My Books of the Year 2011

2011 has been an exciting year for book buying. As well as reading lots of excellent stories in books, I have had the chance to read stories on a Kindle, the common denominator being the stories. I still read paper books as well as electronic books and I can’t say I really have a preference. However, the advantage, for me, of the Kindle, is the ability to read sample chapters before buying. This is great for the reader, and raises awareness of the need for great opening chapters from authors.

I’ve read a selection of genre this year, from literary fiction to crime to fiction. I made a point of reading the Booker shortlist, and caught up on some books I have meant to read from previous years. So *drum roll* my books of the year are as follows:

Literary fiction: The Sense of an Ending, Julian Barnes. Several people have mentioned plot holes and inaccuracies in the work, and I too found this, but as the book is partly about the accuracy of memory construction, perhaps this is a plot device rather than a plot hole? I don’t know. But I thought this story was wonderful.

Crime: Cold Light, Jenn Ashworth. Great read set in the North West of England. I loved Jenn’s main character, who I felt brought the book to life. The plot is believable and the friendship between the girls in the book uncomfortable, which adds to the tension.

Fiction: Juliet Naked, Nick Hornby. I’m not sure why I like this book so much. Maybe it’s because, like the novels above, manages to maintain and ordinary quality whilst telling a story really well.

Runners up were, in no particular genre: A Stranger’s Child, Alan Hollinhurst; Popco, Scarlett Thomas; The Tiny Wife, Andrew Kaufman. All these books are outstanding and occupied my spare time wonderfully.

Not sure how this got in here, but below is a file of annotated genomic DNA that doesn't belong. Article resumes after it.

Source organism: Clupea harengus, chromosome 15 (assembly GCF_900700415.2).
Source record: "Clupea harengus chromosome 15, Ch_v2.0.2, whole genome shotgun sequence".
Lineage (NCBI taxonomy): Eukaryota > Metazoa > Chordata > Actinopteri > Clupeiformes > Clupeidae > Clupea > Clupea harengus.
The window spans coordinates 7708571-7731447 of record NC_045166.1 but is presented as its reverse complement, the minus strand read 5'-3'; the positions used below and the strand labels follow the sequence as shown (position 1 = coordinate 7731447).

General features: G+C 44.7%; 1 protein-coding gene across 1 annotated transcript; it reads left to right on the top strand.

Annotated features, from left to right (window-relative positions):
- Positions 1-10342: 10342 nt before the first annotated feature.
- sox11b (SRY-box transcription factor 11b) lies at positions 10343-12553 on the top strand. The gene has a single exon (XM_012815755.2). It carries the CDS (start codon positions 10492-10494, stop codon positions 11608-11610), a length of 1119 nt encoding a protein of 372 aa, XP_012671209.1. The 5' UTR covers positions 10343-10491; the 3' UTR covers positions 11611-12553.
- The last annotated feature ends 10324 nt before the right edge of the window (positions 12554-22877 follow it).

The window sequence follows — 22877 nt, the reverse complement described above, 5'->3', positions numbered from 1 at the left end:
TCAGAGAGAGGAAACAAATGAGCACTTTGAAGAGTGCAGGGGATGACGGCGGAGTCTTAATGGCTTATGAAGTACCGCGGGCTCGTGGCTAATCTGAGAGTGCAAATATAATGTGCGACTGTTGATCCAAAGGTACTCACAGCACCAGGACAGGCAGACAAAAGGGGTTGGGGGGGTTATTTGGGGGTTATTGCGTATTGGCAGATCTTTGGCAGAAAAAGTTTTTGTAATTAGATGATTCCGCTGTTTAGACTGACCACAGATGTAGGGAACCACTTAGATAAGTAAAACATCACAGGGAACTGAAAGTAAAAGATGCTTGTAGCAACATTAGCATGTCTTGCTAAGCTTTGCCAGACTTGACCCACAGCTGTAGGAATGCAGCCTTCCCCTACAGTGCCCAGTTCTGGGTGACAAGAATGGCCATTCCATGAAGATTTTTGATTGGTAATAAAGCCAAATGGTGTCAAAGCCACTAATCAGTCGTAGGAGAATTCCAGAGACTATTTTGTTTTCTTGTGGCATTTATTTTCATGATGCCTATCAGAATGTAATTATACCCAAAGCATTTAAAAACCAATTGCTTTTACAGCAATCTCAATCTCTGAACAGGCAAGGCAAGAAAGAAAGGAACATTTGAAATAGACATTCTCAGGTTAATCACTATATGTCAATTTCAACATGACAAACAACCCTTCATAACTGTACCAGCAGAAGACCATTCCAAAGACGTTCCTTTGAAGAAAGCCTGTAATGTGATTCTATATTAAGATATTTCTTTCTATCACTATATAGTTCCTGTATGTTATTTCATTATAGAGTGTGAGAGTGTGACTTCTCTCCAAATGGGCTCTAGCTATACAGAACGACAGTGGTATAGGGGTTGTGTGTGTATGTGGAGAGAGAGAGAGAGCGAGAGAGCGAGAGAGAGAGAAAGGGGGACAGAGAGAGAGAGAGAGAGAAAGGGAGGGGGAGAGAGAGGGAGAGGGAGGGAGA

A special mention to We Need to Talk About Kevin by Lionel Shriver. I read this book in preparation for watching the film and it’s a powerful novel. This book has been on my shelf for a while, but neither the publicity for the book nor the word of mouth recommendation managed to evoke the strength of the story.

I beta-read for other authors and amongst my favourite reads this year have been unpublished manuscripts that have, since my reading them, been submitted to authors or publishers and rejected. While I understand that everything can’t be published and there has to be a standard, I am sometimes at a loss as to what that standard is. I would certainly buy some of the novels I have beta read. There’s been a lot of complaining about self published e-books and how the market is becoming saturated by sub-standard work, but I think that next year I might experiment with some of these electronic novels, as surely this is the route to publication for those who have been rejected by the traditional route.

So here’s to a happy 2012, with lots of great stories and exciting plots, and risks being taken with fresh new authors as well as established greats.